Our third day in the Galapagos Islands was, without a doubt, my favorite day thanks to the most incredible scuba diving experience of my life.
Before heading out for a morning dive, my family and I joined the group on our boat for a 6:15 a.m. excursion to Bartolomé Island to search for the Galapagos penguins, the only penguins found in the northern hemisphere.
Approximately 1,400 Galapagos penguins live on the islands, and it didn’t take us long to spot the adorable birds.
Our group made sure to head out around 6:15 a.m. so we could see them before they left the rocks in search of breakfast.
We got a kick out of watching them put serious effort into cleaning themselves only to hop into the salty water to fish for food.
Had I not seen the penguins on the rocks from our dinghy, I’m not sure I would’ve realized I was looking at a penguin if I just spotted the little bird in the water. The penguins looked a lot like ducks when they swam on the surface before darting underwater in search of food.
While we were out looking for penguins, we saw more sea lions relaxing on the rocks. One of the sassy sea lions put on quite a show!
After all of the fun with the penguins, our group headed back to the boat for a quick breakfast buffet before it was time to hop aboard the dinghies again and head out for a hike uphill to The Summit located on the northeast end of Bartolomé Island.
Check out the amazing views!
By the time we were done with our hike, it was around 10 am. and time to scuba dive!
The Scuba Iguana dive team picked up Ryan, me, my dad, my sister and my sister’s boyfriend for a four-hour dive trip off Bartolomé Island and Cousins Rock. (My mom is not scuba certified and stayed behind with the awesome people on our boat to snorkel and hike a bit more. She said she had a great time!)
We immediately liked the dive masters.
They were energetic, charismatic and safety conscious but still adventurous. They immediately taught us some underwater signals that they would use to help identify the animals we might see while diving. We saw every single animal they said we would with the exception of the hammerhead shark, which my sister and I were totally okay with missing.
After putting on all of our scuba gear (we wore 7mm wetsuits to help protect us from the cold water) and checking our regulators, it was time to dive!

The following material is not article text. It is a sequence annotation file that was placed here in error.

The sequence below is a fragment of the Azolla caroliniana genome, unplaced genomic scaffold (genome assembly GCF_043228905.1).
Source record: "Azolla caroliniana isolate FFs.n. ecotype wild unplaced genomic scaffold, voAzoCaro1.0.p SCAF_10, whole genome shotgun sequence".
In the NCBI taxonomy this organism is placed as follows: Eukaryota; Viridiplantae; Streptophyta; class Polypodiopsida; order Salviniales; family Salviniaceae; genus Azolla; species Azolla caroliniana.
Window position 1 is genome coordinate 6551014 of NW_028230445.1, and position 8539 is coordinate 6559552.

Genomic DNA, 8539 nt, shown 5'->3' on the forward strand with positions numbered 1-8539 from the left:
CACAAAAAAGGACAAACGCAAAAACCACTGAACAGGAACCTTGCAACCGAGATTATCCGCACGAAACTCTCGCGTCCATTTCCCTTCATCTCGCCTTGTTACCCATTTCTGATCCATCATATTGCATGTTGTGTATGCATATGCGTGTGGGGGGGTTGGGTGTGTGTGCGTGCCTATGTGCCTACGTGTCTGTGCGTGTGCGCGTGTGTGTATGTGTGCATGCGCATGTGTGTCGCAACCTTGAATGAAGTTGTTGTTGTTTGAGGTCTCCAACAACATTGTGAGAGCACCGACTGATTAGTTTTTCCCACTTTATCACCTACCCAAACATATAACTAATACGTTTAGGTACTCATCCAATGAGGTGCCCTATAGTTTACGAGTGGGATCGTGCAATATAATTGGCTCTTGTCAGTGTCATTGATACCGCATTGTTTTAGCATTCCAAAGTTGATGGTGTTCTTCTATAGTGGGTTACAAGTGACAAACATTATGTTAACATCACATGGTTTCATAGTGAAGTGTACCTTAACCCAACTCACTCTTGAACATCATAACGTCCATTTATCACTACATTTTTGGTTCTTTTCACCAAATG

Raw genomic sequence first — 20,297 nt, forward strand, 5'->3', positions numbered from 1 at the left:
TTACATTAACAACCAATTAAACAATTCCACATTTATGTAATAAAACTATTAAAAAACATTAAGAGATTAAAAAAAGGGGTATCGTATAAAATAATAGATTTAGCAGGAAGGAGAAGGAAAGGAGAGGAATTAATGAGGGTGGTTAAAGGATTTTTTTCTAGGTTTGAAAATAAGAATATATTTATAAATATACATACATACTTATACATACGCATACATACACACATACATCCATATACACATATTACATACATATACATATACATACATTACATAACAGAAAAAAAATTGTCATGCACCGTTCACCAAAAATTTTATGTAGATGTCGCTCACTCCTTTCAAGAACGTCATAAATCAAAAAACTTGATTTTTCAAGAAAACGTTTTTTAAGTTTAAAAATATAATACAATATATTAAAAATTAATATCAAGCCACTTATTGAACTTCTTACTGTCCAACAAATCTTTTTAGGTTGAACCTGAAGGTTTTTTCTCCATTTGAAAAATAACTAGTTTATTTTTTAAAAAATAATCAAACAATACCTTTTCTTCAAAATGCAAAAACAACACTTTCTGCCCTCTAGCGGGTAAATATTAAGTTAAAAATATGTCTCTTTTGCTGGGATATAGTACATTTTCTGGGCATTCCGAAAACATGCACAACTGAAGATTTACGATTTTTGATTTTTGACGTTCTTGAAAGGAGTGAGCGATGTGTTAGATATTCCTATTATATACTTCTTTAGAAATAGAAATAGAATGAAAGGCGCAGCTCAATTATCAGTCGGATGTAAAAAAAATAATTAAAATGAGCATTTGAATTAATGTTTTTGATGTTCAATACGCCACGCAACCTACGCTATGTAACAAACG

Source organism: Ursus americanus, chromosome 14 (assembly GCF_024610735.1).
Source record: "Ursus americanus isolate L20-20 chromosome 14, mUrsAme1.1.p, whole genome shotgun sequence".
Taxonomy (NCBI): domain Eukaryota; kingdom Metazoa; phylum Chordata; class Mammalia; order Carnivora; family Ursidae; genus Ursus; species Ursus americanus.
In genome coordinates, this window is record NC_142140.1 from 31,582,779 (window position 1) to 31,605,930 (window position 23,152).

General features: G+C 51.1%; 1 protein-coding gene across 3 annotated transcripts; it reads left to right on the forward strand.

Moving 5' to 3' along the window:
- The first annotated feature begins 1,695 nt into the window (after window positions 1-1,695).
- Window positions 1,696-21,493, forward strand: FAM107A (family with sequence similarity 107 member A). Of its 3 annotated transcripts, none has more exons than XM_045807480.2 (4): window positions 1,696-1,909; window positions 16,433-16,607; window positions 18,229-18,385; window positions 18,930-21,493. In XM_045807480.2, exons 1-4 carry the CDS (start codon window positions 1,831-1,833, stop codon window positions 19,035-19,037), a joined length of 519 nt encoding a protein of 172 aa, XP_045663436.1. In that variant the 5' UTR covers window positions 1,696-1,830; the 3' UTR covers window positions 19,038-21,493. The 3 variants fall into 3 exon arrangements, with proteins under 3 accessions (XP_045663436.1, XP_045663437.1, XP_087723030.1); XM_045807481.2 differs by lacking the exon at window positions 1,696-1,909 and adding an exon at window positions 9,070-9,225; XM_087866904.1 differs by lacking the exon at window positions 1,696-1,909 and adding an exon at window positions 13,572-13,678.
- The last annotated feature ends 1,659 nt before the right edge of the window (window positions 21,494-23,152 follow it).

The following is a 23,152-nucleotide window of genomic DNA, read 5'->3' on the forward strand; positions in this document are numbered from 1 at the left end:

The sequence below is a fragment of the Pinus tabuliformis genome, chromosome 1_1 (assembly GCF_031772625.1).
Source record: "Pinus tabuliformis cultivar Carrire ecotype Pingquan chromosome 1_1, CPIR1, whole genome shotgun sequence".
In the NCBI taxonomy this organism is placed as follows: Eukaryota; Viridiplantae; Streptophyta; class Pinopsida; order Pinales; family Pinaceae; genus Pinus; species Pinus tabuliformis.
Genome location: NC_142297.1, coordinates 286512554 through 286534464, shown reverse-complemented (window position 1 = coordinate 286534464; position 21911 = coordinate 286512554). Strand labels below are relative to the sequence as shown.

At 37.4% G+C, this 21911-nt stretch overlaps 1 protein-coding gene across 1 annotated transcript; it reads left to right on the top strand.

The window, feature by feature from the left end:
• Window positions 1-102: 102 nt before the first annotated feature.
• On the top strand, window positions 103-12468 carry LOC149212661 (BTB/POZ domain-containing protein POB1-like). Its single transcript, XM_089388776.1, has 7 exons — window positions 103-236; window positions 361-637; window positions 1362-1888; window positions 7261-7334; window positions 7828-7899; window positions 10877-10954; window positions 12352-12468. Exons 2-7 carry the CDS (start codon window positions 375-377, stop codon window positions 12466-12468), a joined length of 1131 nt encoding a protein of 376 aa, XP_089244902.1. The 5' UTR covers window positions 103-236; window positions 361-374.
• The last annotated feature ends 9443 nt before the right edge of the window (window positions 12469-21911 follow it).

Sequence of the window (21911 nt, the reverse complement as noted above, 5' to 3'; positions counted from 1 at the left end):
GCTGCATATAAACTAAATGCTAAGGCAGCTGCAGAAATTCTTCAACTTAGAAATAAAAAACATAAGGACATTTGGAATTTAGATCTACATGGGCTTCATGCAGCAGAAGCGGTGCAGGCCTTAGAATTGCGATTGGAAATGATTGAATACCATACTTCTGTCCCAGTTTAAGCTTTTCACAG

Our first dive off Bartolomé Island in Sullivan Bay was absolutely teeming with wildlife.
I am always a little bit slower to descend in the water than my family and other divers because I seem to have a hard time equalizing. I had a lot of ear aches as a child, so perhaps I have extra-sensitive ears, but adjusting to the pressure underwater is always a rather slow process for me. Thankfully one of the dive masters was incredibly kind and patient with me and allowed me to ascend when I had ear trouble and then descend at a slower pace to give my ears time to adjust.
Heeeeere I come!
Taking time to slowly equalize paid off big time because I was able to make it down to my family without ear pain and thoroughly enjoy the dive at depths of around 60 feet.
(My sister and my dad)
(My sister and her boyfriend, Ross)
During our first dive we saw manta rays, spotted eagle rays, moray eels, white tipped sharks, an octopus and more!
The sharks were big but wanted nothing to do with us. Thank goodness!
Perhaps the coolest part of the dive occurred within the first 15 minutes when we came upon a huge school of fish. There were thousands of fish and the school was so deep and tight that when you swam into it, you couldn’t see the other side and only saw darkness. It was insane.
If you held in your bubbles (as Ryan is doing in the first picture below) you could swim into the school of fish and they would envelop your entire body until you released your bubbles.
At one point, we had our entire group surrounded by the fish. Amazing!
(My sister, my dad and me)
The dive lasted a little less than 60 minutes before the guys started to get low on air and we had to ascend.
After a brief reprieve and a quick lunch of tuna salad sandwiches aboard the boat, it was time to suit up again for our second dive at Cousins Rock.
This is where I had one of the most incredible experiences of my entire life.
Yes, the sea lions really got that close. It was unreal and I couldn’t believe my eyes. They were so adorable, so curious and so playful. We were in awe.
Here’s a video that the dive master took of the last few minutes of the dive when one of the sea lions was playing underwater within arms reach:
(Fast forward to 1:03 to see the sea lion up close! You can also click here to watch the video on YouTube if it is not working on the blog.)
At one point, four sea lions were swimming around our group, checking us out, darting in and out of the coral and rocks and playing in the water. I’m not sure I will ever experience a dive that will top that one for the rest of my life.
We also saw sea turtles, eels, white tipped sharks and more vibrant fish on the second dive.
(Ryan and me)
When we arrived at the surface, we couldn’t stop talking about how incredible both dives were and how close the sea lions got to us underwater. It was a truly unforgettable experience!
Question of the Day
- What is the coolest animal you’ve seen in the wild?